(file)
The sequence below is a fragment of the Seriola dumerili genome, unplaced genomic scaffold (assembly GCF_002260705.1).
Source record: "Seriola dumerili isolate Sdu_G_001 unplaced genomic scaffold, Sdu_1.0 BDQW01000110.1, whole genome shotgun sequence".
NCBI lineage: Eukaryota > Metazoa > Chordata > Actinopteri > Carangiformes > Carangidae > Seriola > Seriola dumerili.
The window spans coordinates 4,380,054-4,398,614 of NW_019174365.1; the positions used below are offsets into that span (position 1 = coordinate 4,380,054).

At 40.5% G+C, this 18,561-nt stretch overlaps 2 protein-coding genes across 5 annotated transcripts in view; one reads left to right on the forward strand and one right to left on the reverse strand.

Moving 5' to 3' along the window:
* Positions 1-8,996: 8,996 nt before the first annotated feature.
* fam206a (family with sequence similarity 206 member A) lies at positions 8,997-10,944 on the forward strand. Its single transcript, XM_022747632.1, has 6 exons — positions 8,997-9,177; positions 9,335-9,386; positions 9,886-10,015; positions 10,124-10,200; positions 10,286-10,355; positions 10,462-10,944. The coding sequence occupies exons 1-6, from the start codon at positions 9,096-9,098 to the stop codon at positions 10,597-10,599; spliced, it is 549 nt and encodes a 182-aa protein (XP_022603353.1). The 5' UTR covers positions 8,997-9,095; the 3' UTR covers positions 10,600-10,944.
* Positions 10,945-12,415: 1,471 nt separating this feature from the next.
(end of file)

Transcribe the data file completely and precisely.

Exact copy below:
The sequence below is a fragment of the Seriola dumerili genome, unplaced genomic scaffold (assembly GCF_002260705.1).
Source record: "Seriola dumerili isolate Sdu_G_001 unplaced genomic scaffold, Sdu_1.0 BDQW01000110.1, whole genome shotgun sequence".
NCBI lineage: Eukaryota > Metazoa > Chordata > Actinopteri > Carangiformes > Carangidae > Seriola > Seriola dumerili.
The window spans coordinates 4,380,054-4,398,614 of NW_019174365.1; the positions used below are offsets into that span (position 1 = coordinate 4,380,054).

At 40.5% G+C, this 18,561-nt stretch overlaps 2 protein-coding genes across 5 annotated transcripts in view; one reads left to right on the forward strand and one right to left on the reverse strand.

Moving 5' to 3' along the window:
* Positions 1-8,996: 8,996 nt before the first annotated feature.
* fam206a (family with sequence similarity 206 member A) lies at positions 8,997-10,944 on the forward strand. Its single transcript, XM_022747632.1, has 6 exons — positions 8,997-9,177; positions 9,335-9,386; positions 9,886-10,015; positions 10,124-10,200; positions 10,286-10,355; positions 10,462-10,944. The coding sequence occupies exons 1-6, from the start codon at positions 9,096-9,098 to the stop codon at positions 10,597-10,599; spliced, it is 549 nt and encodes a 182-aa protein (XP_022603353.1). The 5' UTR covers positions 8,997-9,095; the 3' UTR covers positions 10,600-10,944.
* Positions 10,945-12,415: 1,471 nt separating this feature from the next.